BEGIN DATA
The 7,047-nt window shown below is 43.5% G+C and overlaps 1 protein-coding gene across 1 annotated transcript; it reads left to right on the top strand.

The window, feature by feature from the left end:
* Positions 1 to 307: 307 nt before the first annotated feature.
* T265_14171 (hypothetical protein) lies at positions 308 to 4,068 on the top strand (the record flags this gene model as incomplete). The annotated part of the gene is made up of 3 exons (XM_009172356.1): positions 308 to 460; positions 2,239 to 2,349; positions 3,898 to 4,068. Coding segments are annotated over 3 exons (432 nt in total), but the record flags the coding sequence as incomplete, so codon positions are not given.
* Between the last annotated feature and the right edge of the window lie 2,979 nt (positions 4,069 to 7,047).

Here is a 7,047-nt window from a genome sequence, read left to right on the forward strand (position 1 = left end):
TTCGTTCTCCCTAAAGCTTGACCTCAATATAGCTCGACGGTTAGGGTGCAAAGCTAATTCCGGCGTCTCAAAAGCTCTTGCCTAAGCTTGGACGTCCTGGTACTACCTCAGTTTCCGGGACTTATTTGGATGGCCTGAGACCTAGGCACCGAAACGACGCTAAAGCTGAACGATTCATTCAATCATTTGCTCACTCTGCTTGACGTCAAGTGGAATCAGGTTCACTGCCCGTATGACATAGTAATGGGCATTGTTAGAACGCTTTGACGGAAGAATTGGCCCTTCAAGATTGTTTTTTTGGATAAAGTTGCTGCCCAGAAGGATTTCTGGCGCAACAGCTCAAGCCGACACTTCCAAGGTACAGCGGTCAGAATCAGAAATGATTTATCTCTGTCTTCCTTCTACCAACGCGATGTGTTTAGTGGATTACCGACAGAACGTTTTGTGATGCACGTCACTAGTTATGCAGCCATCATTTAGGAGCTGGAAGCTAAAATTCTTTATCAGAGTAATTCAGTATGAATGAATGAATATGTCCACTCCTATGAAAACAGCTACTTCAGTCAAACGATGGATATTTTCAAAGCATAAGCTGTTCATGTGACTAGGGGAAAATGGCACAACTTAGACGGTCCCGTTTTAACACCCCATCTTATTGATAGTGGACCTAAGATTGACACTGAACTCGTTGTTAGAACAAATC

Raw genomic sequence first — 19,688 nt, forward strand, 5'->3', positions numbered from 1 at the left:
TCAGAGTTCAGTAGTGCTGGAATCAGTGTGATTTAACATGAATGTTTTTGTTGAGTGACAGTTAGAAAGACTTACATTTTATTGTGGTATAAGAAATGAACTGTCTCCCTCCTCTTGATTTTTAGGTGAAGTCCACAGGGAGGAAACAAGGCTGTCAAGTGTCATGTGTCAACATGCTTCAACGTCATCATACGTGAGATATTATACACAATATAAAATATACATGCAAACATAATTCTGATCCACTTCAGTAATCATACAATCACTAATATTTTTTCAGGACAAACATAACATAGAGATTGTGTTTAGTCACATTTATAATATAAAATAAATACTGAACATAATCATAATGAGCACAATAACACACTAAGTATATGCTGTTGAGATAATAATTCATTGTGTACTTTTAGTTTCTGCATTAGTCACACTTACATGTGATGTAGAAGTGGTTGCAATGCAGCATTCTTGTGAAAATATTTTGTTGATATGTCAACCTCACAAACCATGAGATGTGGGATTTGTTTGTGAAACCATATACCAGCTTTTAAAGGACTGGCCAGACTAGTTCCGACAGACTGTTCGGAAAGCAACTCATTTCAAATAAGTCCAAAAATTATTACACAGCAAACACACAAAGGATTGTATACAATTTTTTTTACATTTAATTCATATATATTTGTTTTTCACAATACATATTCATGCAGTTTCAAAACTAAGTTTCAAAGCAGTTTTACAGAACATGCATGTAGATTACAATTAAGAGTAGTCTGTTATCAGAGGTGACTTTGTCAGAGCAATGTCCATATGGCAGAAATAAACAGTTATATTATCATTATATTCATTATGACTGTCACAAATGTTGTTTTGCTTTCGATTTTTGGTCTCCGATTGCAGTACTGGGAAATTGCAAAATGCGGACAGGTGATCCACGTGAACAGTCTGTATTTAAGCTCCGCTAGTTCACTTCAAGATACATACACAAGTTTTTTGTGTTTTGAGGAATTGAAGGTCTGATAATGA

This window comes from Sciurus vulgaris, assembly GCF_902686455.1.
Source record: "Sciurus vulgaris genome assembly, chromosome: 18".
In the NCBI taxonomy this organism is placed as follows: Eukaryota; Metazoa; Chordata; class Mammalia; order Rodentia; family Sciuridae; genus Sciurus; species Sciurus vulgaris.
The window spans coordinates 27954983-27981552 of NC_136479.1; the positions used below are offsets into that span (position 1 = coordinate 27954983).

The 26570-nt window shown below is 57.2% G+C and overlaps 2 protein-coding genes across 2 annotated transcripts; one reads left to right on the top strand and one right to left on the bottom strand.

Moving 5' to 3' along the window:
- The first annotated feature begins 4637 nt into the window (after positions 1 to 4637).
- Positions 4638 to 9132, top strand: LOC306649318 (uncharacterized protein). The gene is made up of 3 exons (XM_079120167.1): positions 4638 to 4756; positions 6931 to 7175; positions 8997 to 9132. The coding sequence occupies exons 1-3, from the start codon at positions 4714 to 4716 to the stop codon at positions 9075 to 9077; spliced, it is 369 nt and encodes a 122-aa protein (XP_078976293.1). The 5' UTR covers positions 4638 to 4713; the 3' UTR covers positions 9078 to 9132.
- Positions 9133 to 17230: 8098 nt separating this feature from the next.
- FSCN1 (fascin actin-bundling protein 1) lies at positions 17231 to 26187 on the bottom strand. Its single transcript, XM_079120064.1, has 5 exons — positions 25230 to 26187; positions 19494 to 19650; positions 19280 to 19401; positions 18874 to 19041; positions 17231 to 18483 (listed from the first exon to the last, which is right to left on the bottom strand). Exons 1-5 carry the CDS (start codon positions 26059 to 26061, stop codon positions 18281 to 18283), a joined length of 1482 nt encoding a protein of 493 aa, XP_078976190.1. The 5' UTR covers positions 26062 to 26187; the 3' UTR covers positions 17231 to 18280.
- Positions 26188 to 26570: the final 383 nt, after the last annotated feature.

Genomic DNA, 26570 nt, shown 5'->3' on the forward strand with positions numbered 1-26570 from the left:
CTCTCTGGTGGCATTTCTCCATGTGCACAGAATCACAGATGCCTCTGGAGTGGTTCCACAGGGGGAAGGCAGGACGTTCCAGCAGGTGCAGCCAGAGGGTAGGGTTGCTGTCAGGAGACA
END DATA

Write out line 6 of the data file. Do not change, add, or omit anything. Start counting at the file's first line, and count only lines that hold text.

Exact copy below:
Here is a 7,047-nt window from a genome sequence, read left to right on the forward strand (position 1 = left end):